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Public Pulse May 28th, 2009

The Editor

Summing It Up


I was born in a South American country and I came with my parents as a legal immigrant at age 18. I am a naturalized U.S. citizen, which was something I always wanted. By age 18 I spoke Spanish and had a good knowledge of German and English.

Due to our existing immigration laws, those who gain legal entry to this country are people who don't come here as beggars, they got educated in their native country and are screened for disease and criminal records. In addition, these immigrants have another reason why they come to this country that is different from illegal aliens. They come here to make this country their new country and to become U.S. citizens. Because of this, they have a pretty good idea of what the U.S. stands for and they want to be part of it.

Not the illegals.

Illegals come to strip-mine the U.S. and to take as much as they can from it as they break just about every law. Contrary to the myth in Washington, the last thing in the illegal alien mind is to become a naturalized U.S. citizen. They love their native country and they strive to make a colony of it wherever they settle. They refuse to assimilate in U.S. society and they refuse to learn English.

/s/Haydee Pavia
Laguna Woods, CA

Liked the Immigrant Story

Great article. When I was in this business I did know of him, and so did the gentleman that worked our cows. This happened then, and I feel the work ethics that these people possessed are no longer found in most of the immigrants today. They want everything handed to them on a silver platter.

Again this was a great write Lyle. Job well done.


Ernie Kallmeier
Yucaipa, CA.

Another View


Here is a little story that tells why I think everyone should have a license to drive regardless of their status (yes, even tourists to this country!)

When my daughter was in high school we had foreign exchange students living with us for the summer. They wanted to go ride horses on the beach in Rosarita Beach, Mexico. I loaded up the car with my daughter and three exchange students and we headed south. As we pulled into Rosarita Beach all four teenagers started screaming alto! Since they were also laughing I thought it was some joke. A few blocks later they screamed alto again and laughed harder. The third time they did it I pulled over and asked: "what is going on!" My daughter was laughing so hard she could hardly get out: "Mom, you just went through three stop signs!" This my friends, is why everyone, regardless of their citizenship, should have drivers licenses and read signs in the local language.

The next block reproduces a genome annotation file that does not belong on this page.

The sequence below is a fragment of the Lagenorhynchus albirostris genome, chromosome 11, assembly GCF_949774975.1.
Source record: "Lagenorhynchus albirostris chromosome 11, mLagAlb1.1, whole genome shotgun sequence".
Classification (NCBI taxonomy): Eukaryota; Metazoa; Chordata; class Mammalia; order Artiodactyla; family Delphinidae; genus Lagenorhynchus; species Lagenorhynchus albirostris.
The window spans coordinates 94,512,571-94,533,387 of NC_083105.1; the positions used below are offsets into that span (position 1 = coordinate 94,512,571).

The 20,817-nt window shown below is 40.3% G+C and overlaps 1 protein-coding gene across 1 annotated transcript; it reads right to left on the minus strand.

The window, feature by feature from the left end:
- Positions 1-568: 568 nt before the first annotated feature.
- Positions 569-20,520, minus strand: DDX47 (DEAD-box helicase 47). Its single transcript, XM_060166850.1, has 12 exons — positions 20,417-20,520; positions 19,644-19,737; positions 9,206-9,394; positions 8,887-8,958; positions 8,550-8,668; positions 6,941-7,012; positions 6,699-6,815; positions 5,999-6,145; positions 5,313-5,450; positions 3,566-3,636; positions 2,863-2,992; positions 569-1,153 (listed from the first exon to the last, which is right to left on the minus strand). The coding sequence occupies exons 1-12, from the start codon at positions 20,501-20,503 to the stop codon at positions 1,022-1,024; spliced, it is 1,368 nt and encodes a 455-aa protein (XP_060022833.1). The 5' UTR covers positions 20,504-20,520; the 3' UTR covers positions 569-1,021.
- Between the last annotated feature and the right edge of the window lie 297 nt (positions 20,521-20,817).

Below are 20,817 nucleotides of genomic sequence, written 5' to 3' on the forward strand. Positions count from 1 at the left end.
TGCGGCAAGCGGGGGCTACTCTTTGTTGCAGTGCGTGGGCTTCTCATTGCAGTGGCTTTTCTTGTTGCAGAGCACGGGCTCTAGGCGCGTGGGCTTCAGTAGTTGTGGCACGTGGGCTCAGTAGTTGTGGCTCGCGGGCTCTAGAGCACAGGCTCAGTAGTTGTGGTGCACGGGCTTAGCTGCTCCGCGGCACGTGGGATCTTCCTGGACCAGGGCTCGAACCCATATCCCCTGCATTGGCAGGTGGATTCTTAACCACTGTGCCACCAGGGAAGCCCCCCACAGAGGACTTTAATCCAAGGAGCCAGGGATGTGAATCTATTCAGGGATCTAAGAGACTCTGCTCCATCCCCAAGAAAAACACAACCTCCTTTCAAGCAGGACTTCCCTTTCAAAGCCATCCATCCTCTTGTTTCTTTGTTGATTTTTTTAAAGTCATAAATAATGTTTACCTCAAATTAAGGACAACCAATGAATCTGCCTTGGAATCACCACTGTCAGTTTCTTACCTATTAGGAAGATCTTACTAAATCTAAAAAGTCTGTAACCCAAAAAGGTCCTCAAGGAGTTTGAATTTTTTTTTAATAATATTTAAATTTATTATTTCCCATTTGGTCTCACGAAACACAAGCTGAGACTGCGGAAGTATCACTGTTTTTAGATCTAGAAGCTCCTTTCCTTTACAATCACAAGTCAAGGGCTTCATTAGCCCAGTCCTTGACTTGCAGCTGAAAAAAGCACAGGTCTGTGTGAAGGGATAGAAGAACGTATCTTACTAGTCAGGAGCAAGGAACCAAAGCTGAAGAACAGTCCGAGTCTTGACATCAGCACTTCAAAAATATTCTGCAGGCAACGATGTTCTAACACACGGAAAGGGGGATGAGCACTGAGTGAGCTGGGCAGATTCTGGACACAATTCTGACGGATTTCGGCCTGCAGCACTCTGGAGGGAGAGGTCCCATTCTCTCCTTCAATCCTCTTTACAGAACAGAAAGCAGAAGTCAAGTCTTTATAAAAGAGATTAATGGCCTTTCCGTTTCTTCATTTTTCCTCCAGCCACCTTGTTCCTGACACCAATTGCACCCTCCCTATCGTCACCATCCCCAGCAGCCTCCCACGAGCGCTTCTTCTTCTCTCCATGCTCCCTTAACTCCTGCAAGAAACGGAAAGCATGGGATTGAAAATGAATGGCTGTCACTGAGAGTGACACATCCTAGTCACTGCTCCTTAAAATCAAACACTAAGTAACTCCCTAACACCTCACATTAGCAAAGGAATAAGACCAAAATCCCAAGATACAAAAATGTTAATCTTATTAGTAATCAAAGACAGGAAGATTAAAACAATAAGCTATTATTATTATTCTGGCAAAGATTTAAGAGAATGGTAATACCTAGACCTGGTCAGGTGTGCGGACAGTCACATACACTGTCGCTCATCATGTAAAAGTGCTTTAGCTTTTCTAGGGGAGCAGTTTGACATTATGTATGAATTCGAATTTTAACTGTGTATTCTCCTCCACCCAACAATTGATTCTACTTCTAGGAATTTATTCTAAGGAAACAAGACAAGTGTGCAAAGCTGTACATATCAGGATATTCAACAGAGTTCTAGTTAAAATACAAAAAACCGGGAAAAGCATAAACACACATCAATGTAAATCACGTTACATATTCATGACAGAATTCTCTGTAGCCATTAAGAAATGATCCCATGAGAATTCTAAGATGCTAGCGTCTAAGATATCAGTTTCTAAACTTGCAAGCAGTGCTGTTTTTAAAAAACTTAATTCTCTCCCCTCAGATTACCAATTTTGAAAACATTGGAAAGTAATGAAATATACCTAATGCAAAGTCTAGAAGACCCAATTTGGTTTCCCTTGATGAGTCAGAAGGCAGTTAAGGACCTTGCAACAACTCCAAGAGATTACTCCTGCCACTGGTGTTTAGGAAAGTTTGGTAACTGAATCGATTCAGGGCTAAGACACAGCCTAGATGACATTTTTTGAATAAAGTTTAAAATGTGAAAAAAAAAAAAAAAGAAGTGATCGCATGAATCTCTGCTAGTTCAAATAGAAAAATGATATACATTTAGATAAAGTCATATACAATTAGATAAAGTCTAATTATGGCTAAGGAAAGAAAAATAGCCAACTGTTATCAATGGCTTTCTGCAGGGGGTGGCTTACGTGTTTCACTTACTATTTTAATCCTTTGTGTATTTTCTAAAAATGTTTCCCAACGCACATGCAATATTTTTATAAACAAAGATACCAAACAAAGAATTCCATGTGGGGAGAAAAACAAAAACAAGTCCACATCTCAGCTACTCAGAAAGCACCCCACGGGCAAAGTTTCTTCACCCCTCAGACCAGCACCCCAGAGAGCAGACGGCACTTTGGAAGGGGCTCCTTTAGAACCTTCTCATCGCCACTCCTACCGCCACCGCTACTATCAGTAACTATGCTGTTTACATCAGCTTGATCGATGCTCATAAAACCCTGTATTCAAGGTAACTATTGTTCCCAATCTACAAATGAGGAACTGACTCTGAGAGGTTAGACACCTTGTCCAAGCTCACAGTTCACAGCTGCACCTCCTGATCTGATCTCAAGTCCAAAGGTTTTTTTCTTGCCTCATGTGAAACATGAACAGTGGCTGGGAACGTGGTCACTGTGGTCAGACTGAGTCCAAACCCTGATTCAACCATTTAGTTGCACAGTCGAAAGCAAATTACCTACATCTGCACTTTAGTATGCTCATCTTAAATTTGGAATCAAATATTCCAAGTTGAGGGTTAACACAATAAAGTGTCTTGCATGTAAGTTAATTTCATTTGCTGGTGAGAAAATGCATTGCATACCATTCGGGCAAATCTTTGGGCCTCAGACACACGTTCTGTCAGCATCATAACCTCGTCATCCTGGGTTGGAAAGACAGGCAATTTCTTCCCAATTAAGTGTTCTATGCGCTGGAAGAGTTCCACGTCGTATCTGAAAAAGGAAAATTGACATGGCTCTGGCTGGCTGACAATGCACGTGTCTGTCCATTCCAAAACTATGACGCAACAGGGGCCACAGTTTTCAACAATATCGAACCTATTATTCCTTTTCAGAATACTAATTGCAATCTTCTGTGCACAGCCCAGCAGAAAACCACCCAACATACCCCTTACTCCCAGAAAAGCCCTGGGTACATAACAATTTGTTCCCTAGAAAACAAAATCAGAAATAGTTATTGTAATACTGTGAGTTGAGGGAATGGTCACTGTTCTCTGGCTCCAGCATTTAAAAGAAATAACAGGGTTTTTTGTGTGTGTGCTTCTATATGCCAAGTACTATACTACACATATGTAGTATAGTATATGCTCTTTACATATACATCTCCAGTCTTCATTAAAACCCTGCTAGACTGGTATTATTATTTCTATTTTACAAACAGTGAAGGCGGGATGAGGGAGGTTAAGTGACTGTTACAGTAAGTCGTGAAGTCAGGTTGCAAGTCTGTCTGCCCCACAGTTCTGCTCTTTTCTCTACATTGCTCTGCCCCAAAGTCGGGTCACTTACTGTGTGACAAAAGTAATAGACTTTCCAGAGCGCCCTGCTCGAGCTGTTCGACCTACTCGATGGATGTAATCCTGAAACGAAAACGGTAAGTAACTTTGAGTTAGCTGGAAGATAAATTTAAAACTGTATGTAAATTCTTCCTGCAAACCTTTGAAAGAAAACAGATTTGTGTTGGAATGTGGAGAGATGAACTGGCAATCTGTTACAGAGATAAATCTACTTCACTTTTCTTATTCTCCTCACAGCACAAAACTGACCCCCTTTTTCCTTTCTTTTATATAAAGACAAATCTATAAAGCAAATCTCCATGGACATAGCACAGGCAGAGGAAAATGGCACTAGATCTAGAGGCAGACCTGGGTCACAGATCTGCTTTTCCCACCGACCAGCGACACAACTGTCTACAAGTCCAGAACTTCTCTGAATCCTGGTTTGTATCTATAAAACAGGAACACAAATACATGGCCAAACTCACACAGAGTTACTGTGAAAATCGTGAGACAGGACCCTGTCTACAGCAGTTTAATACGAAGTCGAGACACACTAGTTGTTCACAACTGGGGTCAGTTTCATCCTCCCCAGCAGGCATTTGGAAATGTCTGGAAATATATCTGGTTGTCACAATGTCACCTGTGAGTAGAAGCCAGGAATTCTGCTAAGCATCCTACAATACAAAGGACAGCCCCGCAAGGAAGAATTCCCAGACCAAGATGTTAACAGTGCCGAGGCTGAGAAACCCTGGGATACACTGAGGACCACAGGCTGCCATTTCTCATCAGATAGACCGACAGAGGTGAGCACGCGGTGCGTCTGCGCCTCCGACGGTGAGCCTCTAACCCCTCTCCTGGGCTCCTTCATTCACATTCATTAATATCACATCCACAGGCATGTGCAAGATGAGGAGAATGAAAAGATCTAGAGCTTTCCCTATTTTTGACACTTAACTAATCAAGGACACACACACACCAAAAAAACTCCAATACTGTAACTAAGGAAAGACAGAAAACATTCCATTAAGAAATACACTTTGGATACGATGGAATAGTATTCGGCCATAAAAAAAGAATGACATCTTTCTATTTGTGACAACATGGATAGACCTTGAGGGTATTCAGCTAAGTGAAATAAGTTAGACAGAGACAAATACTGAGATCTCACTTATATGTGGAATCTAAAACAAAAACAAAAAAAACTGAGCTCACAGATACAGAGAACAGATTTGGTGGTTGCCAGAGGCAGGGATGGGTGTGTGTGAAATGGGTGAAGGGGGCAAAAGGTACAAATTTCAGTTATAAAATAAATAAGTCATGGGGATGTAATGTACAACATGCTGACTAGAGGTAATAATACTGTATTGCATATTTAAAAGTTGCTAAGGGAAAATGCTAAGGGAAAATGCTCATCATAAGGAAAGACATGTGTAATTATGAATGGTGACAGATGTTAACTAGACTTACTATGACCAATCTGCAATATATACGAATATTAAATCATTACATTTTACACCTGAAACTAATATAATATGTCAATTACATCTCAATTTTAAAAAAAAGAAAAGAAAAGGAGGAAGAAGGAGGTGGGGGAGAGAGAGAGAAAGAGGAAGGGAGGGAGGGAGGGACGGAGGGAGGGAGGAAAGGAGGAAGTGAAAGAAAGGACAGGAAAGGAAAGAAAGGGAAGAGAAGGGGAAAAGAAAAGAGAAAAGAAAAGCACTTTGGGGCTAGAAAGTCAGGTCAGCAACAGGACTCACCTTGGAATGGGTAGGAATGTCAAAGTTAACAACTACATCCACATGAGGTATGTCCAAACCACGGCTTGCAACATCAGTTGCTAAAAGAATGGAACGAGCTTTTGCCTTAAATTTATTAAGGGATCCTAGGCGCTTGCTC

Donna Davis

Editor’s Note: In Spanish, “Alto” means “Halt” or, “Stop.”

Likes Arie de Jong

Dear sir:

I must tell you how much my wife and I enjoy your paper, we wish there were more around like ( THE PAPER).

Mr de Jong is a man from the past; he has property on which he builds buildings, RV parking, and does not worry about permits. How many people can do that any more without a code enforcement officer, or building Inspector, giving them a citation. There is a home owner in Poway that built a ball field on one of his vacant lots, and now has the city council on his back. They want him to tear it out! He put it in without permits and lets some the kids in his area play baseball on it. There have been no complaints from any one around him, but still the city council has their nose stuck in there. Don't they have better things to worry about?

Keep up the good work,
/s/Don Brackmann
Rancho Penasquitos

Letters to the Editor are always welcome.

Please limit your submission to 250 words. As always, we reserve the right to edit for length, content, and good taste.

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We seek to hear a variety of opinions from North San Diego County. After all, we are YOUR community newspaper. You have an opportunity, via the Letters to the Editor, to have your views known. Get busy and start writing!





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